Finance experts view the recent failure in a status upgrade by MSCI to have not much influence on the local stock market. “The Korean stock market has already been considered as a developed market by global investors since September last year when the country officially joined a developed market category in the FTSE index,” said an official with the Financial Services Commission. Also Credit Suisse, a global prime brokerage, even argued that Korea is better off staying where it is right now since the country represents more than 13 percent of the MSCI Emerging Market Index, saying that “it is better to be a big fish in a small pond, the third largest after China and Brazil, than to emerge into a much larger sea of developed economies, where its weighting would be very small.”

What is the FTSE?

The FTSE index, the world’s second most powerful indices following the MSCI index, has been announced by the FTSE, an independent company jointly established by the Financial Times and the London Stock Exchange, since 1999. The FTSE operates over 100,000 indices including FTSE 100 Index, FTSE techMARK 100, FTSE World Index. The FTSE index is classified into seven main groups: global equity, regional and partner, fixed income, real estate, alternative investment, responsible investment and investment strategy. In terms of country classification, FTSE divides countries into four major categories: developed; advanced emerging; secondary emerging; frontier.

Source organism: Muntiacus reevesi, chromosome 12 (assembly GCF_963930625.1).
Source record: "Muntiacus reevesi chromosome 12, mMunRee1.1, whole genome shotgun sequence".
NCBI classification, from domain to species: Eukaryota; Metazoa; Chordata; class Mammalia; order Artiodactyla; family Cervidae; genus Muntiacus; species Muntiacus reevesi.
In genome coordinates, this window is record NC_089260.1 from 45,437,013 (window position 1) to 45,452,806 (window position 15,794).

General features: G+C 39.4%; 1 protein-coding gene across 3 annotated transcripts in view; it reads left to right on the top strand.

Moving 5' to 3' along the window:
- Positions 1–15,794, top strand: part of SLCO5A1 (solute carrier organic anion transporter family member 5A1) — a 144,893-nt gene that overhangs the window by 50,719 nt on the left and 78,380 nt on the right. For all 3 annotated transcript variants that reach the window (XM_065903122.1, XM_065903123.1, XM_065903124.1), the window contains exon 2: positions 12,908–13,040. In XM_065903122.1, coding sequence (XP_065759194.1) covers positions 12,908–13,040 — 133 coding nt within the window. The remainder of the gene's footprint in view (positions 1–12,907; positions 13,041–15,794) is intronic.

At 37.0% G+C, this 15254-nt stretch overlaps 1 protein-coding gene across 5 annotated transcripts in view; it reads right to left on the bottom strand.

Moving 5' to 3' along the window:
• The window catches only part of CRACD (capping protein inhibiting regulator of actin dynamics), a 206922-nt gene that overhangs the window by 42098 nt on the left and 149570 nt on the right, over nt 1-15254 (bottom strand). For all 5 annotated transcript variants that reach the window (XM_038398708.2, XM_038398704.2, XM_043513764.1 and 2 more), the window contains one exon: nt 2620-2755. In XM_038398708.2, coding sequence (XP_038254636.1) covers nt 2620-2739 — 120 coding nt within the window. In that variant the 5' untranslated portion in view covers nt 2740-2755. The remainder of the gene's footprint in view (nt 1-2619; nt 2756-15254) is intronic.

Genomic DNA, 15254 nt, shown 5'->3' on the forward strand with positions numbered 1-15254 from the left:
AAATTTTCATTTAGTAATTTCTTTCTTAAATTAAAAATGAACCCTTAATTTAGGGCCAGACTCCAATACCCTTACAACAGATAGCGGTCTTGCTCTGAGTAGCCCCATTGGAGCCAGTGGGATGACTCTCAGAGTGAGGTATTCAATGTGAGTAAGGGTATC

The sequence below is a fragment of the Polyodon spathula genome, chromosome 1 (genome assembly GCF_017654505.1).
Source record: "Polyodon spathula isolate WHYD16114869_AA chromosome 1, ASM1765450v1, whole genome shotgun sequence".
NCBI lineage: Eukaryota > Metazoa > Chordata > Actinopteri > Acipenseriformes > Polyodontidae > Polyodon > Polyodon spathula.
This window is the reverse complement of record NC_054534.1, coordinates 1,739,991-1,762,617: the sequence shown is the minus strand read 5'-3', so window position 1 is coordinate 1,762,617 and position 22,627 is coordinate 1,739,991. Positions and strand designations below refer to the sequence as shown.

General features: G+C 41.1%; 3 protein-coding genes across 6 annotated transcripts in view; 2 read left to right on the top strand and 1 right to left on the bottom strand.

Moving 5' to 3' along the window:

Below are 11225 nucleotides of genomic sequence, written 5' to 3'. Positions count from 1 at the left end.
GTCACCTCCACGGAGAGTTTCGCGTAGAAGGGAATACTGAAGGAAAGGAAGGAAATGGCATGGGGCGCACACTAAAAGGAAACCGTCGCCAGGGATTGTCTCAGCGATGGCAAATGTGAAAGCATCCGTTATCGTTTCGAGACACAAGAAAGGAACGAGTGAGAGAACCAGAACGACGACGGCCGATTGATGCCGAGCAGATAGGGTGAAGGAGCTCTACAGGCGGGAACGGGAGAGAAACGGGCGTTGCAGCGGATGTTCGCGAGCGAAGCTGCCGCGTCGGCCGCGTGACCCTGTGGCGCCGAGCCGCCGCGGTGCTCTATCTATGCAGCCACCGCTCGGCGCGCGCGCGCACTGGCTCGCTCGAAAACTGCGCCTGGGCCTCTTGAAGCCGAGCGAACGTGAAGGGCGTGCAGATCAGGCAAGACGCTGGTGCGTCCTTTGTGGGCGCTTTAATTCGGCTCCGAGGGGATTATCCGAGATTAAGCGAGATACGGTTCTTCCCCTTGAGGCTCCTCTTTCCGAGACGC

Where does Korea standing in the FTSE?

Korea’s stock market was upgraded from an “advanced emerging” to a “developed” by FTSE last September. Upon joining the developed category in the FTSE index, Korea was able to stand shoulder to shoulder with advanced countries like the United States, United Kingdom, Norway, Netherlands, etc.

FTSE placed Korea into a developed market category but why not MSCI?

Experts explain what FTSE and MSCI value when evaluating a country’s stock market differs. According to Carl Delfeld, managing partner of, FTSE focuses more on macro numbers like Gross Domestic Product, per capita GDP, market capitalization, whereas MSCI cited technical factors such as the Korean currency not being readily traded in some offshore markets as one of the reasons behind the rejection.

What benefits can Korea get by entering a developed group in these indices?

An entry to a developed market category in these indices provides a greater opportunity to attract more global investors for the Korean stock market. Let’s say one investor has $1 million investment funds. He wants to expand his funds but has no idea which country’s stock market would generate profits while safely securing his funds. Then he would go to these global equity indices to determine which country would be the best fit for his investment. Investors would have more credibility in countries classified as developed ones. In fact, Korea’s upgraded status as a developed market in the FTSE index raked in around $17 billion. In addition, a status upgrade to a developed group enhances stability in the stock market since short-term speculative investment funds flow into emerging markets whereas long-term and stable investment funds are drawn into advanced markets.

By Jung Jae-yoon []
Log in to Twitter or Facebook account to connect
with the Korea JoongAng Daily
help-image Social comment?
lock icon

To write comments, please log in to one of the accounts.

Standards Board Policy (0/250자)

What’s Popular Now